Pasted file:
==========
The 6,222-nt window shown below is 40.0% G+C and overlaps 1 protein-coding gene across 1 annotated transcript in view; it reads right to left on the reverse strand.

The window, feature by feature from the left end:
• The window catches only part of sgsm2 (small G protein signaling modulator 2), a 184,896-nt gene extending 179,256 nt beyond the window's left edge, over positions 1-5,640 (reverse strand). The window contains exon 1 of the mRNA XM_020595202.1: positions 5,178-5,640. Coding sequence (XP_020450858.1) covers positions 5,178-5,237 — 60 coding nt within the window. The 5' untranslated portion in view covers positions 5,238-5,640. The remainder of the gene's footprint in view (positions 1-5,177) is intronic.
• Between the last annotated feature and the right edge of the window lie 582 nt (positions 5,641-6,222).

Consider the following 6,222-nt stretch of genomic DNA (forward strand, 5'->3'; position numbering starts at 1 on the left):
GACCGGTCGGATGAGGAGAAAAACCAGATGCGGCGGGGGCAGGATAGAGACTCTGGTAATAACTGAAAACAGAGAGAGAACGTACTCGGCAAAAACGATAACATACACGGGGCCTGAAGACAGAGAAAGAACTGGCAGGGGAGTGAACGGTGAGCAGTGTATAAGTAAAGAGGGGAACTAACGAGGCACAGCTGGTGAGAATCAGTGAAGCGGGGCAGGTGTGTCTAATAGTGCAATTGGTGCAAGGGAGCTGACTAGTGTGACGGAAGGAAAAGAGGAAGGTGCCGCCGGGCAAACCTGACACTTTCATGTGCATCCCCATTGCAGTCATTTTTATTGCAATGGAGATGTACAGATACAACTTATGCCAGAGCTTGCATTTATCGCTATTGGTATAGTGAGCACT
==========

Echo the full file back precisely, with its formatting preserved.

The 6,222-nt window shown below is 40.0% G+C and overlaps 1 protein-coding gene across 1 annotated transcript in view; it reads right to left on the reverse strand.

The window, feature by feature from the left end:
• The window catches only part of sgsm2 (small G protein signaling modulator 2), a 184,896-nt gene extending 179,256 nt beyond the window's left edge, over positions 1-5,640 (reverse strand). The window contains exon 1 of the mRNA XM_020595202.1: positions 5,178-5,640. Coding sequence (XP_020450858.1) covers positions 5,178-5,237 — 60 coding nt within the window. The 5' untranslated portion in view covers positions 5,238-5,640. The remainder of the gene's footprint in view (positions 1-5,177) is intronic.
• Between the last annotated feature and the right edge of the window lie 582 nt (positions 5,641-6,222).

Consider the following 6,222-nt stretch of genomic DNA (forward strand, 5'->3'; position numbering starts at 1 on the left):
GACCGGTCGGATGAGGAGAAAAACCAGATGCGGCGGGGGCAGGATAGAGACTCTGGTAATAACTGAAAACAGAGAGAGAACGTACTCGGCAAAAACGATAACATACACGGGGCCTGAAGACAGAGAAAGAACTGGCAGGGGAGTGAACGGTGAGCAGTGTATAAGTAAAGAGGGGAACTAACGAGGCACAGCTGGTGAGAATCAGTGAAGCGGGGCAGGTGTGTCTAATAGTGCAATTGGTGCAAGGGAGCTGACTAGTGTGACGGAAGGAAAAGAGGAAGGTGCCGCCGGGCAAACCTGACACTTTCATGTGCATCCCCATTGCAGTCATTTTTATTGCAATGGAGATGTACAGATACAACTTATGCCAGAGCTTGCATTTATCGCTATTGGTATAGTGAGCACT